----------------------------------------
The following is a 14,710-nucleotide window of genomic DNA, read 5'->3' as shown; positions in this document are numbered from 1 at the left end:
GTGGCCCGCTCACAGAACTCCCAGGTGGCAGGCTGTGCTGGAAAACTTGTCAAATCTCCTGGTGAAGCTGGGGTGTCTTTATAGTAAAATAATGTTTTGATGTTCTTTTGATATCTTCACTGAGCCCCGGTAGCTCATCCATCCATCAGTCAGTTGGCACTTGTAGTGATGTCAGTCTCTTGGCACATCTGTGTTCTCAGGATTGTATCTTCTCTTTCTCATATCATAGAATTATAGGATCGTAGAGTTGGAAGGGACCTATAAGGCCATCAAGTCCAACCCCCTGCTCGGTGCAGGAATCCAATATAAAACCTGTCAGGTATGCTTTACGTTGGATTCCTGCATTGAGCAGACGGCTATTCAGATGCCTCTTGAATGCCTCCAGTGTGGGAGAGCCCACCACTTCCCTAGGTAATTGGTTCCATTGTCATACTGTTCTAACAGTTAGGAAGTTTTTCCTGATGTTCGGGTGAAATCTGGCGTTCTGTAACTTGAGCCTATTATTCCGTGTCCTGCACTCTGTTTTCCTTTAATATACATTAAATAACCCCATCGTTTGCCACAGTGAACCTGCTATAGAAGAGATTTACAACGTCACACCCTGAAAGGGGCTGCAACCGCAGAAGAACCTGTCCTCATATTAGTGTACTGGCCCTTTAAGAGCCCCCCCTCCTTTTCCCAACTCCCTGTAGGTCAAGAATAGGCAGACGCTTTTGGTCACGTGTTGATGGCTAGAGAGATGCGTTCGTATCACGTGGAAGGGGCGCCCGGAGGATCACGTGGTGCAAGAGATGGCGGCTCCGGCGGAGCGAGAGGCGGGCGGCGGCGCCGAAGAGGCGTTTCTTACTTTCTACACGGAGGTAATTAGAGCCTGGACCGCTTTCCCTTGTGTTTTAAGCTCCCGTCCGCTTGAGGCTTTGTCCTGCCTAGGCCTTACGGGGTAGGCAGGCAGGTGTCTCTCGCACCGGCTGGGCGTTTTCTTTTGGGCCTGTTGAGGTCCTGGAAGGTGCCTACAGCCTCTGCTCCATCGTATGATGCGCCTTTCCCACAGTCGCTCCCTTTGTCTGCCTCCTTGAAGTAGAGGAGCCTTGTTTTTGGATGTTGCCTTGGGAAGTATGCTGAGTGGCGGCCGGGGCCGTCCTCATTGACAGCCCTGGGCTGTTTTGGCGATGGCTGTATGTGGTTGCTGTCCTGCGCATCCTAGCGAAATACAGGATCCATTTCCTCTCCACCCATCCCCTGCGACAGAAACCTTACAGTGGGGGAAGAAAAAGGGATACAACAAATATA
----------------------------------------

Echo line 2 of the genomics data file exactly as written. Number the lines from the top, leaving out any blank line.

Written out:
GTGGCCCGCTCACAGAACTCCCAGGTGGCAGGCTGTGCTGGAAAACTTGTCAAATCTCCTGGTGAAGCTGGGGTGTCTTTATAGTAAAATAATGTTTTGATGTTCTTTTGATATCTTCACTGAGCCCCGGTAGCTCATCCATCCATCAGTCAGTTGGCACTTGTAGTGATGTCAGTCTCTTGGCACATCTGTGTTCTCAGGATTGTATCTTCTCTTTCTCATATCATAGAATTATAGGATCGTAGAGTTGGAAGGGACCTATAAGGCCATCAAGTCCAACCCCCTGCTCGGTGCAGGAATCCAATATAAAACCTGTCAGGTATGCTTTACGTTGGATTCCTGCATTGAGCAGACGGCTATTCAGATGCCTCTTGAATGCCTCCAGTGTGGGAGAGCCCACCACTTCCCTAGGTAATTGGTTCCATTGTCATACTGTTCTAACAGTTAGGAAGTTTTTCCTGATGTTCGGGTGAAATCTGGCGTTCTGTAACTTGAGCCTATTATTCCGTGTCCTGCACTCTGTTTTCCTTTAATATACATTAAATAACCCCATCGTTTGCCACAGTGAACCTGCTATAGAAGAGATTTACAACGTCACACCCTGAAAGGGGCTGCAACCGCAGAAGAACCTGTCCTCATATTAGTGTACTGGCCCTTTAAGAGCCCCCCCTCCTTTTCCCAACTCCCTGTAGGTCAAGAATAGGCAGACGCTTTTGGTCACGTGTTGATGGCTAGAGAGATGCGTTCGTATCACGTGGAAGGGGCGCCCGGAGGATCACGTGGTGCAAGAGATGGCGGCTCCGGCGGAGCGAGAGGCGGGCGGCGGCGCCGAAGAGGCGTTTCTTACTTTCTACACGGAGGTAATTAGAGCCTGGACCGCTTTCCCTTGTGTTTTAAGCTCCCGTCCGCTTGAGGCTTTGTCCTGCCTAGGCCTTACGGGGTAGGCAGGCAGGTGTCTCTCGCACCGGCTGGGCGTTTTCTTTTGGGCCTGTTGAGGTCCTGGAAGGTGCCTACAGCCTCTGCTCCATCGTATGATGCGCCTTTCCCACAGTCGCTCCCTTTGTCTGCCTCCTTGAAGTAGAGGAGCCTTGTTTTTGGATGTTGCCTTGGGAAGTATGCTGAGTGGCGGCCGGGGCCGTCCTCATTGACAGCCCTGGGCTGTTTTGGCGATGGCTGTATGTGGTTGCTGTCCTGCGCATCCTAGCGAAATACAGGATCCATTTCCTCTCCACCCATCCCCTGCGACAGAAACCTTACAGTGGGGGAAGAAAAAGGGATACAACAAATATA